Today, we inaugurate a regular feature in the articles section highlighting passages from the Austrian tradition relevant to current events. Besides conveying the diversity, richness, and wisdom of that tradition, we hope that our effort to seek guidance from the Austrian greats will help readers make better sense of contemporary debates.
Our first Austrian reading pertains to the prospect of a third implementation of quantitative easing, otherwise known as QE3. The possibility of this was raised by Ben Bernanke last week at his Humphrey-Hawkins testimony before the U.S. Congress. Though he subsequently backpedaled on the idea, if the US economy continues to perform at its current lackluser pace, it’d be no surprise if the Bernanke-led Fed were to seriously consider QE3.
Quantitative easing, of course, is nothing more than central bank speak for money printing. And here is what Murray Rothbard thought about the idea of increasing the money supply to generate economic growth.
We are now on the threshold of a great economic law, a truth that can hardly be overemphasized, considering the harm its neglect has caused throughout history. An increase in the supply of a producersâ€™ good increases, ceteris paribus, the supply of a consumersâ€™ good. An increase in the supply of a consumersâ€™ good (when there has been no decrease in the supply of another good) is demonstrably a clear social benefit; for someoneâ€™s â€œreal incomeâ€ has increased and no oneâ€™s has decreased.
Money, on the contrary, is solely useful for exchange purposes. Money, per se, cannot be consumed and cannot be used directly as a producersâ€™ good in the productive process. Money per se is therefore unproductive; it is dead stock and produces nothing. Land or capital is always in the form of some specific good, some specific productive instrument. Money always remains in someÂoneâ€™s cash balance.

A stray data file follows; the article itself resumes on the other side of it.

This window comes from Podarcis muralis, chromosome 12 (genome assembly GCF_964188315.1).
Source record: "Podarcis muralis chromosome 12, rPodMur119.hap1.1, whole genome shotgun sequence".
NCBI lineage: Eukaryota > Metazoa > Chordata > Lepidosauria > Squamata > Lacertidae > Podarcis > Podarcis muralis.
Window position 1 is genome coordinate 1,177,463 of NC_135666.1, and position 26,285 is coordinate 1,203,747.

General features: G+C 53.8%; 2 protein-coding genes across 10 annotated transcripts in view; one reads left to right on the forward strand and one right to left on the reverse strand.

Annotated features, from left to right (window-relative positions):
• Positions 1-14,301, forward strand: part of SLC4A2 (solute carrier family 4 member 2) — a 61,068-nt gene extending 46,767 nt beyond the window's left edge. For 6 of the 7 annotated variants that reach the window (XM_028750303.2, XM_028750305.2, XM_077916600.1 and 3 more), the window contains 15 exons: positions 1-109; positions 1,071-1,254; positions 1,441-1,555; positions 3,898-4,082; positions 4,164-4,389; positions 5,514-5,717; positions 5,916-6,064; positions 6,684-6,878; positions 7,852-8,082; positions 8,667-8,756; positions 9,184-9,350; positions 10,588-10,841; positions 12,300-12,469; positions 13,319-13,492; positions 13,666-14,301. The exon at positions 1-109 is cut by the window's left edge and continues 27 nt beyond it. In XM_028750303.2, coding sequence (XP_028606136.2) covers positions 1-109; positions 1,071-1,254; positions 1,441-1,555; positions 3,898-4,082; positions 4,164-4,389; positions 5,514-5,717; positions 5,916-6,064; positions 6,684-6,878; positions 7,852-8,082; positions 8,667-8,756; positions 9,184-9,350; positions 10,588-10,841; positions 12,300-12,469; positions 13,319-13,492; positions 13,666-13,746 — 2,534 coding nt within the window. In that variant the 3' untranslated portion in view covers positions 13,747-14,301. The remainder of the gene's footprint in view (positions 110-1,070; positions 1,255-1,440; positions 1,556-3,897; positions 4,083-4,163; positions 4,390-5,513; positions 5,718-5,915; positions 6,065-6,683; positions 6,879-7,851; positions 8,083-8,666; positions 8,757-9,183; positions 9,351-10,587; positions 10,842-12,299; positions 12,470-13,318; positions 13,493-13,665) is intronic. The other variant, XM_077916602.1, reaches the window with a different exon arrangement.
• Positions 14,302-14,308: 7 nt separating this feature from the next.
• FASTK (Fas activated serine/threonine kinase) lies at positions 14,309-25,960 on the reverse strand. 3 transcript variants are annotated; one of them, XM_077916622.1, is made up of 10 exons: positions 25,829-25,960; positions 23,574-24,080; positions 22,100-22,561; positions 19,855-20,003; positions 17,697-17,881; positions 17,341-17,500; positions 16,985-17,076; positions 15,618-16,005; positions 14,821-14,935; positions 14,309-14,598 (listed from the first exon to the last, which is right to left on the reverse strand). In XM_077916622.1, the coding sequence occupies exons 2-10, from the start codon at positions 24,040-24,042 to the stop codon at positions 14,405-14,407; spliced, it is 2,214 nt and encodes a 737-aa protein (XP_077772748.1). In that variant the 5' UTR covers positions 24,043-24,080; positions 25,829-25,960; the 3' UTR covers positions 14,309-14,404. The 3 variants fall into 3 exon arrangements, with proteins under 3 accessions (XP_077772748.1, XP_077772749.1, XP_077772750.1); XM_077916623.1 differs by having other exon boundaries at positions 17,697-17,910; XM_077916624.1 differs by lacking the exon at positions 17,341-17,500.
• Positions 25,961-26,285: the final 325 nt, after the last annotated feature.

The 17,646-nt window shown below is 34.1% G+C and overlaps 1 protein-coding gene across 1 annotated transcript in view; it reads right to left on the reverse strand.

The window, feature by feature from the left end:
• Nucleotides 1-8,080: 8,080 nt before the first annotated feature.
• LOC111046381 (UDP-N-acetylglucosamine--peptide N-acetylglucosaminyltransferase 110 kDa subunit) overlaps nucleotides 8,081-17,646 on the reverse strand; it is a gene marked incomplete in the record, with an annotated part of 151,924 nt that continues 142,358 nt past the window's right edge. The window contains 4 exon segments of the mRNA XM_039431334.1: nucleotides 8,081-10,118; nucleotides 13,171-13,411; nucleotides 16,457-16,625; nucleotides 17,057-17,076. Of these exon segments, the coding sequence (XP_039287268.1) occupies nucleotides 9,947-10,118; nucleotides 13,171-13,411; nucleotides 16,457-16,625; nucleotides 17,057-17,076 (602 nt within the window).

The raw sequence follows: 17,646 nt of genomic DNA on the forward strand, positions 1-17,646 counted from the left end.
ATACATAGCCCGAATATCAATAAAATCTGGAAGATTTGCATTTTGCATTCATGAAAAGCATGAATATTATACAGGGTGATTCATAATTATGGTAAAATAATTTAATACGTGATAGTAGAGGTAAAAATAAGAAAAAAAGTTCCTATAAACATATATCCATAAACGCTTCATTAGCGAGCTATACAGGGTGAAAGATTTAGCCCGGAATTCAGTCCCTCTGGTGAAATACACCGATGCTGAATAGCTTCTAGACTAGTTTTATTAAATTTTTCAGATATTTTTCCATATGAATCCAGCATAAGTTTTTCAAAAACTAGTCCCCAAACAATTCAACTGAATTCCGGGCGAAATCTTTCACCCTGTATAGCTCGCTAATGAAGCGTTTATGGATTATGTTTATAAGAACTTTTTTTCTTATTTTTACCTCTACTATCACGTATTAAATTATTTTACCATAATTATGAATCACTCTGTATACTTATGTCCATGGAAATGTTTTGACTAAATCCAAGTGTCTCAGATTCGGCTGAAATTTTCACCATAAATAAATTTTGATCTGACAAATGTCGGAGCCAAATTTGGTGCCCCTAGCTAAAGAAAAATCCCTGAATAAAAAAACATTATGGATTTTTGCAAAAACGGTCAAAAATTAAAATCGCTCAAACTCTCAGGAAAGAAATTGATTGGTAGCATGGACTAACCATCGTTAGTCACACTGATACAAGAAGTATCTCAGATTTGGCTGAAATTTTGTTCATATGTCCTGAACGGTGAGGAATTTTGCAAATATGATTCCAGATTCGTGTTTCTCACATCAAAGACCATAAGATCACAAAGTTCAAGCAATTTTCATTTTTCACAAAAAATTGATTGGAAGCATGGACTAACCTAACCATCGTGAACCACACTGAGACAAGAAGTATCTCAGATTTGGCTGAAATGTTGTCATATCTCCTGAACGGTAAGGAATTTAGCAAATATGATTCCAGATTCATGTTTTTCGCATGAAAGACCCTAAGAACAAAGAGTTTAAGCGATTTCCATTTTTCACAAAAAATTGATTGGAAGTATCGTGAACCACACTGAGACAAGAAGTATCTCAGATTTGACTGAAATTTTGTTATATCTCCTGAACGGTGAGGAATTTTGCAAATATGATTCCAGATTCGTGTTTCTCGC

Goods are useful and scarce, and any increment in goods is a social benefit. But money is useful not directly, but only in exchanges. And we have just seen that as the stock of money in society changes, the objective exchange-value of money changes inversely (though not necessarily proportionally) until the money relation is again in equilibrium. When there is less money, the exchange-value of the monetary unit rises; when there is more money, the exchange-value of the monetary unit falls. We conÂclude that there is no such thing as â€œtoo littleâ€ or â€œtoo muchâ€ money, that, whatever the social money stock, the benefits of money are always utilized to the maximum extent. An increase in the supply of money confers no social benefit whatever; it simply benefits some at the expense of others, as will be detailed further below. Similarly, a decrease in the money stock involves no social loss. For money is used only for its purchasing power in exchange, and an increase in the money stock simply dilutes the purchasing power of each monetary unit. Conversely, a fall in the money stock increases the purchasing power of each unit.
David Humeâ€™s famous example provides a highly oversimpliÂfied view of the effect of changes in the stock of money, but in the present context it is a valid illustration of the absurdity of the belief that an increased money supply can confer a social benefit or relieve any economic scarcity. Consider the magical situation where every man awakens one morning to find that his monetary assets have doubled. Has the wealth, or the real income, of society doubled? Certainly not. In fact, the real inÂcomeâ€”the actual goods and services suppliedâ€”remains unchanged. What has changed is simply the monetary unit, which has been diluted, and the purchasing power of the monetary unit will fall enough (i.e., prices of goods will rise) to bring the new money relation into equilibrium.
One of the most important economic laws, therefore, is: Every supply of money is always utilized to its maximum extent, and hence no social utility can be conferred by increasing the supply of money.
Some writers have inferred from this law that any factors devoted to gold mining are being used unproductively, because an increased supply of money does not confer a social benefit. They deduce from this that the government should restrict the amount of gold mining. These critics fail to realize, however, that gold, the money-commodity, is used not only as money but also for nonmonetary purposes, either in consumption or in production. Hence, an increase in the supply of gold, although conferring no monetary benefit, does confer a social benefit by increasing the supply of gold for direct use.
From: Man, Economy, and State, Chapter 11, Section 4